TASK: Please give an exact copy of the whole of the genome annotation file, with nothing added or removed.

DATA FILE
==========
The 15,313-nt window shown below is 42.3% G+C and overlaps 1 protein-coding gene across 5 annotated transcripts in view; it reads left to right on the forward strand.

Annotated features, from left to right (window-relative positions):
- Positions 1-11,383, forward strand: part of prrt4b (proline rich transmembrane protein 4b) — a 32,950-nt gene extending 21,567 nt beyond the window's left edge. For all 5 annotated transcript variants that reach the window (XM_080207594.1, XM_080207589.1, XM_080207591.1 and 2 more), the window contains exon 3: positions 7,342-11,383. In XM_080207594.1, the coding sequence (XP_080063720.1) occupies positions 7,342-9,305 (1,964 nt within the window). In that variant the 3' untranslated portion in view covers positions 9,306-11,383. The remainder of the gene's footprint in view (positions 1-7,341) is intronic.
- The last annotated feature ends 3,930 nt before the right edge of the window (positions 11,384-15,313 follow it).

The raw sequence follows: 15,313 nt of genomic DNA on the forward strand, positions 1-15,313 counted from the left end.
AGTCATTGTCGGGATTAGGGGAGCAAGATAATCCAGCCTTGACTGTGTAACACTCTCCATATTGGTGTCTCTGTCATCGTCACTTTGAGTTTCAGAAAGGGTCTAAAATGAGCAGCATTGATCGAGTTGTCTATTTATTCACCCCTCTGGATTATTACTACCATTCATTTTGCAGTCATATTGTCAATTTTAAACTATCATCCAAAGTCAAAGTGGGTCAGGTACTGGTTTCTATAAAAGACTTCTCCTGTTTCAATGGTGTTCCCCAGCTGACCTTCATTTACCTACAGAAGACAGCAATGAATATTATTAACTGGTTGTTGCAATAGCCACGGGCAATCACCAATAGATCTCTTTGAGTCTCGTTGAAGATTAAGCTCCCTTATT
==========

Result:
The 15,313-nt window shown below is 42.3% G+C and overlaps 1 protein-coding gene across 5 annotated transcripts in view; it reads left to right on the forward strand.

Annotated features, from left to right (window-relative positions):
- Positions 1-11,383, forward strand: part of prrt4b (proline rich transmembrane protein 4b) — a 32,950-nt gene extending 21,567 nt beyond the window's left edge. For all 5 annotated transcript variants that reach the window (XM_080207594.1, XM_080207589.1, XM_080207591.1 and 2 more), the window contains exon 3: positions 7,342-11,383. In XM_080207594.1, the coding sequence (XP_080063720.1) occupies positions 7,342-9,305 (1,964 nt within the window). In that variant the 3' untranslated portion in view covers positions 9,306-11,383. The remainder of the gene's footprint in view (positions 1-7,341) is intronic.
- The last annotated feature ends 3,930 nt before the right edge of the window (positions 11,384-15,313 follow it).

The raw sequence follows: 15,313 nt of genomic DNA on the forward strand, positions 1-15,313 counted from the left end.
AGTCATTGTCGGGATTAGGGGAGCAAGATAATCCAGCCTTGACTGTGTAACACTCTCCATATTGGTGTCTCTGTCATCGTCACTTTGAGTTTCAGAAAGGGTCTAAAATGAGCAGCATTGATCGAGTTGTCTATTTATTCACCCCTCTGGATTATTACTACCATTCATTTTGCAGTCATATTGTCAATTTTAAACTATCATCCAAAGTCAAAGTGGGTCAGGTACTGGTTTCTATAAAAGACTTCTCCTGTTTCAATGGTGTTCCCCAGCTGACCTTCATTTACCTACAGAAGACAGCAATGAATATTATTAACTGGTTGTTGCAATAGCCACGGGCAATCACCAATAGATCTCTTTGAGTCTCGTTGAAGATTAAGCTCCCTTATT